The Index of Industrial Production (IIP) for the month of February 2012 posted a growth of 4.1% as against 1.1% recorded in the previous month. However, the January 2012 IIP growth has undergone a drastic change (from 6.8% down to just 1.1%) mainly due to the incorrect production data of sugar which was originally reported as 134.08 lakh tonne and subsequently rectified to 58.09 lakh tonne. Also, the November 2011 IIP growth was marginally revised upwards to 6.0% instead of 5.9% estimated earlier.
(Source: CSO, PersonalFN Research)
The uptick in the IIP was led by the following:
- Manufacturing index, which constitutes about 76% of the industrial production, displayed a healthy growth of 3.8% in the month of February 2012 (as against 1.1% (revised downwards from 6.8%) in the previous month).
- Consumer goods index however, contracted marginally to -0.25% in the month of February 2012 as against 2.9% in the previous month. The positive growth of 5.1% generated by the Consumer non-durables index was completely washed away by the Consumer durables index by posting a negative growth of -6.7%
- At last the Capital goods index jumped back to positive terrain by registering a positive growth of 10.6% in the month of February 2012 as against a contraction of -1.7% in the previous month. The growth in the Capital goods index was led by ‘machine tools’ which grew 114.2% in the month of February 2012. We expect the capital goods index to further improve as the RBI is expected to ease policy rate in its upcoming annual monetary policy review on April 17, 2012 which will ease the interest rates in the country and ultimately reduce borrowing costs for companies.
Though the IIP numbers for the month of February 2012 display an uptick the wide revisions occurring in the IIP numbers has made this macroeconomic data unreliable. For instance the growth figures for the month of January 2012 were revised downwards to just 1.1% from 6.8% estimated earlier (reason for this discrepancy was the incorrect production data of sugar). Similar wide revisions which were registered earlier were for the month of June 2011 wherein the IIP growth was revised upwards to 9.4% from 5.9% and again in July 2011 the IIP growth was revised to 3.8% from 8.8%.
When published for the first time the Index of Industrial Production (IIP) growth number for a particular month is a quick estimate and then it is subjected to two more revisions in the upcoming months. The Government should increase its efficiency on this front and try narrowing the gap between quick estimates and subsequent estimates.
What should equity investors do?
The Indian equity markets are resilient in nature and have potential for a robust future growth. Investors in equity should adopt calm and compose approach and stay invested from a long term point of view.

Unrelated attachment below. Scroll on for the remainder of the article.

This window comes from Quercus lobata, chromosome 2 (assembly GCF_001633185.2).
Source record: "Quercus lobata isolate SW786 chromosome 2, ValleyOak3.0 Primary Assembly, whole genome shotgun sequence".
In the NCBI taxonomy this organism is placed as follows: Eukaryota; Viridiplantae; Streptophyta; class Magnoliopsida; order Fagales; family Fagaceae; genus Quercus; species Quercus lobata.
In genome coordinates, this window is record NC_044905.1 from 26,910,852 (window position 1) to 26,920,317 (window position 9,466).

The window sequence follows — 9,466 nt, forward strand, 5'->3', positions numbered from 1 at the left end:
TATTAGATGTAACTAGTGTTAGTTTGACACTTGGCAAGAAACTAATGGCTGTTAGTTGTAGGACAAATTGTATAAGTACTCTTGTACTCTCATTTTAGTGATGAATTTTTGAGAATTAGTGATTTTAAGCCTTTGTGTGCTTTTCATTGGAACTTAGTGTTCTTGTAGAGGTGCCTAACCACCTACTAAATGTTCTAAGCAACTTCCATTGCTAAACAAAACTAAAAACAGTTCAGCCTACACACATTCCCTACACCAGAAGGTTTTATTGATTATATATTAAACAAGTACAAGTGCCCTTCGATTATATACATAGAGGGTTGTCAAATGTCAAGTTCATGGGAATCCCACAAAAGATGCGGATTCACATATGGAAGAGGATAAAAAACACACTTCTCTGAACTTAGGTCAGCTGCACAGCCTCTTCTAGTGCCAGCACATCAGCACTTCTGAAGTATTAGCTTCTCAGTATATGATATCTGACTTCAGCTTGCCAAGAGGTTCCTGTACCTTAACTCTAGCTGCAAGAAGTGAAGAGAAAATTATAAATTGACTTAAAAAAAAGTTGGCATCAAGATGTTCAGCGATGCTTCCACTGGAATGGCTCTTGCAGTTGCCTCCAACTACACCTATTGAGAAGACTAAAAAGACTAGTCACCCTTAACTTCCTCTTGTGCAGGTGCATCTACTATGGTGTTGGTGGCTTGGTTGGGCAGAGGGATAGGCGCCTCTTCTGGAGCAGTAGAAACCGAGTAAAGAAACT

Though of late the fears about the debt contagion in the Euro zone subsided due to the infusion through the Long Term Refinancing Operations (LTRO), renewed fears of high borrowing costs in Spain and upcoming elections in Greece have left the investors nervous. Any negative news might create a rippling and crippling effect on the Indian equity markets as an immediate effect. However, robust growth prospects will eventually attract foreign investments in the country as compared to the developed nations, as India offers robust growth. But we are of the view that India’s tax policies need to be more predictable and should not throw wrong signals (as they have done at present with the Government trying to override the judgment of the Supreme Court, in Vodafone’s tax suit)
While investing in mutual funds it is vital to select only those equity mutual funds which follow strong investment processes and systems, and invest with a long-term horizon of at least 5 years.
What should debt investors do?
Well, we think that the current situation is attractive to take exposure to debt mutual fund instruments as interest rates are likely to consolidate at these higher levels before they start going down.
But it is not going to be an easy task for the RBI to reduce policy rates as it would have a challenge of keeping WPI inflation within its comfort zone (at present the WPI inflation stands at 6.95% for the month of February 2012). This is because Brent crude oil prices are hovering around the $120 per barrel, and if oil marketing companies do increase fuel prices (after obtaining consent from the Government) to correct their under-recoveries we may once again see pressures building into WPI inflation due to increase in fuel inflation
Hence at present while taking exposure to debt mutual funds and fixed income instruments, one should clearly know their investment time horizon. At present since short-term rates are high due to tight liquidity in the system, you can benefit from being invested in mutual funds having exposure to shorter maturity instruments. Hence investors with a short-term time horizon (of less than 3 months) would be better-off investing in liquid funds for the next 1 month or liquid plus funds for next 3 to 6 months horizon. However, investors with a medium term investment horizon (of over 6 months), may allocate a part of their investments to floating rate funds. Short-term income funds should be held strictly with a 1 year time horizon. If one has a longer investment horizon (of say 2 to 3 years) dynamic bond / flexi-debt funds can also be considered. However, one may witness some volatility in the near term as there is always an interest rate risk associated with the longer maturity instruments, and yield of long-term papers are likely to bump-up before they start falling.
Fixed Maturity Plans (FMPs) of upto 1 year would continue to yield appealing returns and can also be considered as an option to bank FDs only if you are willing to hold it till maturity. You can consider investing your money in Fixed Deposits (FDs) as well; at present 1 year FDs are offering interest in the range of 7.25% - 9.25% p.a.